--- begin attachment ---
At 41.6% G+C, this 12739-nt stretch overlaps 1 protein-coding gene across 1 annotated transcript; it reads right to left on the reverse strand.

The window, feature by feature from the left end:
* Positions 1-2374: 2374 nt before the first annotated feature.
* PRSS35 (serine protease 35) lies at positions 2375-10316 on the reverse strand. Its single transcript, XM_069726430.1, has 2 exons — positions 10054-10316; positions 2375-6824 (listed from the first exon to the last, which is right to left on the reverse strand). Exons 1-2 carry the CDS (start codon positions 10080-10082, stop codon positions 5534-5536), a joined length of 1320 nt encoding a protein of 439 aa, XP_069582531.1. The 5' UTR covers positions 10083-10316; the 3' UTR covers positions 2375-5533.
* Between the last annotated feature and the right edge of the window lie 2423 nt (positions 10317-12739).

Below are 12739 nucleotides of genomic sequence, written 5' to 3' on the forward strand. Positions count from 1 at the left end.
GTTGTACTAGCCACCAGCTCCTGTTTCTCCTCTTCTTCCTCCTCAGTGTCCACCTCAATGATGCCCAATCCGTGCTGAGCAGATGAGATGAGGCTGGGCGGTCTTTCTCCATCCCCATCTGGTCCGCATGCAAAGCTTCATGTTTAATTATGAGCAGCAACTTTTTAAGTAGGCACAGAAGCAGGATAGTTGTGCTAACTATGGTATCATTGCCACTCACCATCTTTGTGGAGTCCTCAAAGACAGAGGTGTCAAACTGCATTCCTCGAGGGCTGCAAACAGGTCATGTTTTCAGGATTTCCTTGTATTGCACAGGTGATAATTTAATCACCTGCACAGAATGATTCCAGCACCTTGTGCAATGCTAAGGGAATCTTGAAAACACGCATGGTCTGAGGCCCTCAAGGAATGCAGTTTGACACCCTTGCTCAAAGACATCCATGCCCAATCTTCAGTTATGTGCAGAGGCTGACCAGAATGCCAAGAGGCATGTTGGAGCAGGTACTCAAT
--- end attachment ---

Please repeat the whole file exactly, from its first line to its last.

At 41.6% G+C, this 12739-nt stretch overlaps 1 protein-coding gene across 1 annotated transcript; it reads right to left on the reverse strand.

The window, feature by feature from the left end:
* Positions 1-2374: 2374 nt before the first annotated feature.
* PRSS35 (serine protease 35) lies at positions 2375-10316 on the reverse strand. Its single transcript, XM_069726430.1, has 2 exons — positions 10054-10316; positions 2375-6824 (listed from the first exon to the last, which is right to left on the reverse strand). Exons 1-2 carry the CDS (start codon positions 10080-10082, stop codon positions 5534-5536), a joined length of 1320 nt encoding a protein of 439 aa, XP_069582531.1. The 5' UTR covers positions 10083-10316; the 3' UTR covers positions 2375-5533.
* Between the last annotated feature and the right edge of the window lie 2423 nt (positions 10317-12739).

Below are 12739 nucleotides of genomic sequence, written 5' to 3' on the forward strand. Positions count from 1 at the left end.
GTTGTACTAGCCACCAGCTCCTGTTTCTCCTCTTCTTCCTCCTCAGTGTCCACCTCAATGATGCCCAATCCGTGCTGAGCAGATGAGATGAGGCTGGGCGGTCTTTCTCCATCCCCATCTGGTCCGCATGCAAAGCTTCATGTTTAATTATGAGCAGCAACTTTTTAAGTAGGCACAGAAGCAGGATAGTTGTGCTAACTATGGTATCATTGCCACTCACCATCTTTGTGGAGTCCTCAAAGACAGAGGTGTCAAACTGCATTCCTCGAGGGCTGCAAACAGGTCATGTTTTCAGGATTTCCTTGTATTGCACAGGTGATAATTTAATCACCTGCACAGAATGATTCCAGCACCTTGTGCAATGCTAAGGGAATCTTGAAAACACGCATGGTCTGAGGCCCTCAAGGAATGCAGTTTGACACCCTTGCTCAAAGACATCCATGCCCAATCTTCAGTTATGTGCAGAGGCTGACCAGAATGCCAAGAGGCATGTTGGAGCAGGTACTCAAT